Violet laughter shot into the room via the two-and-a-half-inch gap generously yielded by the suicide prevention windows in the award-winning, architect-designed, university halls I rather reluctantly found myself in. (I’ve always had a thing about Wisconsin.)
Hen nights, pissheads, ravers, and druggies ensconced outside the Co-Op. “Can you spare any change, love?” (How often you’d use the word transcend.)
The passive voice is lilac.
It occurs to me that anorexia is the ultimate anti-consumerist statement.
in my mouth
My belly is a little flatter. Good. All I do is think. There’s no such thing as “too much thinking” (a man once told me), “only bad thinking”.
I Tweet: “Is it possible to make a room bigger if you dance in it?”
“Forever – is composed of Nows –”
wrote Emily Dickenson.
I swirl my hair, think about cutting it,
but I won’t. I’m always saying that. I’m like Nietzsche. I indulge.
In Oaxaca, I swallowed ice-cold Corona. Lime all zingy-zu on my lips. My hair was my secret. I tied it back. Mostly.
I slip. My toes plot coordinates. My heels turn into hooves in the earth. Google: “Wisconsin geography”. Get: “Rolling green hills extend across the western third… Uncountable lakes (mostly small in size) dot the entire landscape…”
You called it a day.
Quite sensibly, some might say.
“Let’s quit while we’re ahead,” (working-class cliché).
My body swirls around the room like raspberry-ripple to ‘Fear is a Forest’, by Jen Cloher.
Touch is like a tourist
You know when you are home
It’s not that I’m a purist
I’d just rather be alone
my body, him.
he is still the first thing.
Kurt Vile tells me he’s got a ‘Wild Imagination’:
I’m looking at you
But it’s only a picture so I take that back
But it ain’t really a picture
It’s just an image on a screen
You can imagine if I was though, right?
Just like I can imagine you can imagine it, can’t you?
I got a wild imagination
All the shops in the vicinity were out of cool-air fans. The assistant at Wilko’s was a Portuguese PhD student. He suggested we buy a hot-air fan as it had a cold-air setting. I said I didn’t want a hot-air fan.
I tried out the lift, and complained to some girl in the corridor about the suicide prevention window.
And I’m afraid that I am feeling much too many feelings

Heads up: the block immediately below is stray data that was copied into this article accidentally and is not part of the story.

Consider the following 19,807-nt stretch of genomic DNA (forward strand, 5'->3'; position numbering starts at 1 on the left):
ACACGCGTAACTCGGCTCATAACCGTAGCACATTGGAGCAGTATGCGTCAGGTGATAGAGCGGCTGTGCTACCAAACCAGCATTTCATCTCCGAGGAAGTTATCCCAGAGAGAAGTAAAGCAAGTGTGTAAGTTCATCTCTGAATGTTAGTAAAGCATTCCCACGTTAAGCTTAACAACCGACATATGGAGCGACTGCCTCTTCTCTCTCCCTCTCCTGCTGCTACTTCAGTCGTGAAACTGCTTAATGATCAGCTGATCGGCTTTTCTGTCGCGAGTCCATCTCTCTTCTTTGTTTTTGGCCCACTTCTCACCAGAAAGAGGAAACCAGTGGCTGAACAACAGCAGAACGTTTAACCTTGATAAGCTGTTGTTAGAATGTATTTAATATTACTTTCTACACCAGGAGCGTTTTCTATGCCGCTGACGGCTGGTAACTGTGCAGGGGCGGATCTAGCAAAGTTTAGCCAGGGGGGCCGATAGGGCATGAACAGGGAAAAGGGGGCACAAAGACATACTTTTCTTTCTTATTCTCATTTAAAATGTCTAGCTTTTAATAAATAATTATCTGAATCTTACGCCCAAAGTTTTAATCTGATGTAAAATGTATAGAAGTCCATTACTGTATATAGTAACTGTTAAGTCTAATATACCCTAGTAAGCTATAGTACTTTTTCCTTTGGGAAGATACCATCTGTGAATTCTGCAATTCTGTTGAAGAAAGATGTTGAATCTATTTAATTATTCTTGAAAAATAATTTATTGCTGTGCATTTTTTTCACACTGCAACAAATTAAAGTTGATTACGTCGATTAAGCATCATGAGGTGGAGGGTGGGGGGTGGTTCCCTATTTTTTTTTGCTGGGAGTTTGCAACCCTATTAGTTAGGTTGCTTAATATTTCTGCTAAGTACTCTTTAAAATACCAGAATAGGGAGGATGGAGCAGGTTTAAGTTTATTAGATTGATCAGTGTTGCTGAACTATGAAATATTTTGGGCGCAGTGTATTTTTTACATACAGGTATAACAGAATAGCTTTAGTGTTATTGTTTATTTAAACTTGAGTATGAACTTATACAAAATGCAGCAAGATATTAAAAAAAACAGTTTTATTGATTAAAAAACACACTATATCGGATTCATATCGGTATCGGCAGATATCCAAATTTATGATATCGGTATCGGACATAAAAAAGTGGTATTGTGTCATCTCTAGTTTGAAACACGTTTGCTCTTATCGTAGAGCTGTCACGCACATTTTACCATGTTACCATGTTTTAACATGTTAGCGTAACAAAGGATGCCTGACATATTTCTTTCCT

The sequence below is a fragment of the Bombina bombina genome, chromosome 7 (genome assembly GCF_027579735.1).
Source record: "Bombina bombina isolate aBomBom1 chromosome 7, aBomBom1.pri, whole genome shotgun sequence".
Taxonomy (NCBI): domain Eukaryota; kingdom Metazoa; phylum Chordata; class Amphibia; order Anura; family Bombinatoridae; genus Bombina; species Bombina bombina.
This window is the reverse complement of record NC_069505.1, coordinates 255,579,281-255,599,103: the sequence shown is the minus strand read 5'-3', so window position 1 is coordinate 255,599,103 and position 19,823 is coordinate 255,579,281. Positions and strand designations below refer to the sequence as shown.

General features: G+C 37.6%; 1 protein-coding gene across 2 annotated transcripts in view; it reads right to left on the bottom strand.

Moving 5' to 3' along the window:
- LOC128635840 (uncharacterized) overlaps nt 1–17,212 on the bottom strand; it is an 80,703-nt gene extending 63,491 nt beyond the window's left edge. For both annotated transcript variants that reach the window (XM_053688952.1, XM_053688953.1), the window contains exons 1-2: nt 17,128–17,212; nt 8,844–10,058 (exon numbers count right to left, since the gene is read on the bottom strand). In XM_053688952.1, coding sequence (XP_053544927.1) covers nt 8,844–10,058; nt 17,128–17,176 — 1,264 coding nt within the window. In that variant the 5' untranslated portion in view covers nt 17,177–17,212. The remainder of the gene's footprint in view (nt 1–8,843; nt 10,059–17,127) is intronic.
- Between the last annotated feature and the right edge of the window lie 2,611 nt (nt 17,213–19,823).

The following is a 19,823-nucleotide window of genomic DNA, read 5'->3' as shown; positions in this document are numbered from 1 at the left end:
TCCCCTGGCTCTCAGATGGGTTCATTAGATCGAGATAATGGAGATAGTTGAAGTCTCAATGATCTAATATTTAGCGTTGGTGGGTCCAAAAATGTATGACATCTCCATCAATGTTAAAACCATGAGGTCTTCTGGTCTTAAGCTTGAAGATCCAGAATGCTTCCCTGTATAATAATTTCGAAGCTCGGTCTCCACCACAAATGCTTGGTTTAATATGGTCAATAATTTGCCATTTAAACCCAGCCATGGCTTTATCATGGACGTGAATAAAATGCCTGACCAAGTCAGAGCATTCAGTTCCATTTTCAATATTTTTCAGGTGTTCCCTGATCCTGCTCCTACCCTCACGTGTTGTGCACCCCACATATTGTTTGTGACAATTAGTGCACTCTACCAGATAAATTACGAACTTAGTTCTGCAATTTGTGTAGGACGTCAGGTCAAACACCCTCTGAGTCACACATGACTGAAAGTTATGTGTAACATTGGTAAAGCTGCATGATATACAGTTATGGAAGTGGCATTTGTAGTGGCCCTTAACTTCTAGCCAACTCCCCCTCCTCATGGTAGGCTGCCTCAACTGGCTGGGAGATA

Simultaneously, at such a rapid clip
Give it some time [x3]
Give ya some time [x2]
“It was the ambiguous loss. The cut off.”, I told her. We were in Room 18. It was a Friday.
Saturday. I tied myself dutifully to the bed in order to mark my allocation of twenty-nine Micro-Research Reports, which all happened to contain a near on identical ‘Limitations’ section under Methods.
My throat, droughty.
(How you’d come at me from behind, smother me).
The word Arnolfini was stenciled onto the walls. Remember that student, Annie, who cried during her exhibition set up, as they’d misspelt her name with a ‘Y’ and she had to iron it onto the wall with her hands? Bristol used to be sectioned by tides. Crisscrossed with ships. Enchanted by lanterns at dusk. Luminous.
Now the harbour
I took to finding unpopulated jetties in the evening after work and lying down using my rucksack as a pillow.
from a fifth-floor window.
quietly from the quay.
The raven-haired bookshop assistant with a fringe cut with a spirit level kept glancing over as I leant on a book tower to take notes on scraps of paper whilst reading. I picked up a yellow book because it was yellow: Deborah Levy’s The Cost of Living(2018). My fingers traced the prose.
Remember when you and Susan were late to her lecture at Kings?
Deborah talked about Freud.
You hovered in the aisle, hanging on
to her words.
“To separate from love is to live a risk-free life. What’s the point of that?”
Sam Lou Talbot is a singer-songwriter, poet, and artist of no fixed abode. Her debut album ‘Mer-Made’ (2018) can be streamed on all digital platforms via www.levelmusic.lnk.to/R03M0V